THE trial of the alleged Claremont serial killer has only just begun but already the victims’ still-grieving relatives have heard harrowing details including women’s screams that abruptly stop, decomposition and animal predation.
Former Telstra technician and Little Athletics coach Bradley Robert Edwards, 50, finally went on trial in the Supreme Court of WA on Monday after almost three years behind bars.
Edwards wore a blank expression as prosecutor Carmel Barabagallo began outlining the abductions of 18-year-old secretary Sarah Spiers, child care worker Jane Rimmer, 23, and lawyer Ciara Glennon, 27, from the wealthy Perth suburb in 1996 and 1997.
The confessed rapist also remained impassive as the prosecutor detailed the gruesome discoveries of Ms Rimmer and Ms Glennon’s bodies in bushland, and how loud, high-pitched screams were heard in nearby Mosman Park on the night Ms Spiers went missing.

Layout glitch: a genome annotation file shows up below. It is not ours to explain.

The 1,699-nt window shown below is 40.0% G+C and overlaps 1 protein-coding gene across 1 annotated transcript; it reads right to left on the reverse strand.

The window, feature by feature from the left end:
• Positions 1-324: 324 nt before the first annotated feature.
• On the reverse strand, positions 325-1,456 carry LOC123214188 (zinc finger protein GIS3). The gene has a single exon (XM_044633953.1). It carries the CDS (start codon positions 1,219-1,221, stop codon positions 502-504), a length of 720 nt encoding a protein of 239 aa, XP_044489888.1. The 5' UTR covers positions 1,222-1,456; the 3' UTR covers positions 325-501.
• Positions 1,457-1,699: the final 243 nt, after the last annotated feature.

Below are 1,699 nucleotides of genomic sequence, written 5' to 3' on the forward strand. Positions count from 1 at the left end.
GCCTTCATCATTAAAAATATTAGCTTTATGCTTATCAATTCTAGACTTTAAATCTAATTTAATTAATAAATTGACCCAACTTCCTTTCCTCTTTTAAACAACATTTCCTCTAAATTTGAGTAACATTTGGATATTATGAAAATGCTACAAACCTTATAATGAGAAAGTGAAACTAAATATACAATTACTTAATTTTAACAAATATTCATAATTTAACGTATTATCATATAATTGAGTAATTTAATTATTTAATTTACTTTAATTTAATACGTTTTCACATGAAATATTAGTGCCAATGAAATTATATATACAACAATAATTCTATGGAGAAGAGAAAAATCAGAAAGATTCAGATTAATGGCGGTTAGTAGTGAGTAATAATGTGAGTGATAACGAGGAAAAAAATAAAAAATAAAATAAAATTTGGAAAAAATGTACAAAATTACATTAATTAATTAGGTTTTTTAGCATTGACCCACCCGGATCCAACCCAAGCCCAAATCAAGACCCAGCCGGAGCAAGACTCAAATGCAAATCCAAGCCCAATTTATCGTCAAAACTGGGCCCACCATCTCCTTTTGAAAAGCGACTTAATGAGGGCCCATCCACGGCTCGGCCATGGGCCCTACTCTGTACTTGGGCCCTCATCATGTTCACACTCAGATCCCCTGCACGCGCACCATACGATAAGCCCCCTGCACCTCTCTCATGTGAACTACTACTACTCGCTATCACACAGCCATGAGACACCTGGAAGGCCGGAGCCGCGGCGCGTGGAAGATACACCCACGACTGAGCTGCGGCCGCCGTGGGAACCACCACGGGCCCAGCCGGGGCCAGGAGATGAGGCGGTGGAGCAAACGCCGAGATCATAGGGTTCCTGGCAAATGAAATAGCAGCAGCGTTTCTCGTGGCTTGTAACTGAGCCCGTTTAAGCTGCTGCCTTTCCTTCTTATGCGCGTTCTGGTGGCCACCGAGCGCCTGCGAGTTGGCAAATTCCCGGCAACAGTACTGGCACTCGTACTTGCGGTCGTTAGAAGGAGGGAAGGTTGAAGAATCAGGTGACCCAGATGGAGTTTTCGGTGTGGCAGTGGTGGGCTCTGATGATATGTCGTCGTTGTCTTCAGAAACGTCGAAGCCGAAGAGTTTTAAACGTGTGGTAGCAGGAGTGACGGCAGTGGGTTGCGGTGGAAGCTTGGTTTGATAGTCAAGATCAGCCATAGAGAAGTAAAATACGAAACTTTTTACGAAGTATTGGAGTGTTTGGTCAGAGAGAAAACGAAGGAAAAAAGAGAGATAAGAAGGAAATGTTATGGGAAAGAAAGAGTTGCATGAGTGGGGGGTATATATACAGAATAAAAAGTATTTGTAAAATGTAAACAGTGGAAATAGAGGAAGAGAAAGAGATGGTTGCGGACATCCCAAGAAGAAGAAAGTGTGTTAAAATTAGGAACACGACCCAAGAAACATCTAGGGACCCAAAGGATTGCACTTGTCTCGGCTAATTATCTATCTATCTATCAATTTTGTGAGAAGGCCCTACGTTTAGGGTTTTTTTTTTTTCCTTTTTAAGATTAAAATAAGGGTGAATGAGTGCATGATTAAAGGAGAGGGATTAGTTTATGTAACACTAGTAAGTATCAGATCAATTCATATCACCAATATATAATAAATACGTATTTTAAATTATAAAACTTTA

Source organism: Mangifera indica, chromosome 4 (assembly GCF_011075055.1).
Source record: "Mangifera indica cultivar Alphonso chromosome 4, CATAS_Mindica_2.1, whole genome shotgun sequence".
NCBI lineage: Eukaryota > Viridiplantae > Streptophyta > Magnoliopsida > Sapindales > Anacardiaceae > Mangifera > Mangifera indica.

Sitting in the front row of the full public gallery, Ms Spiers’ parents Don and Carol heard the last recording of her voice as she called for a taxi.
She was gone by the time the vehicle arrived and was never seen again.
Grim descriptions of the other women’s injuries were endured by Ms Glennon’s father Denis, her sister Denise and Ms Rimmer’s mother Jenny.
Both women had neck injuries inflicted in a cutting or “even a sawing action”, Ms Barbagallo said.
They were partly decomposed and largely covered by vegetation.
Ms Rimmer was face down and naked, and parts of her body that weren’t covered by branches were damaged from animal predation, Ms Barbagallo said.
Dozens of reporters are covering the trial, with those not able to secure a seat watching proceedings via video link in three other rooms, but there appeared to be just enough seats for member of the public.
A sudden hush fell over the room 10 minutes before the trial got under way as the magnitude of the long-awaited events about to unfold sunk in.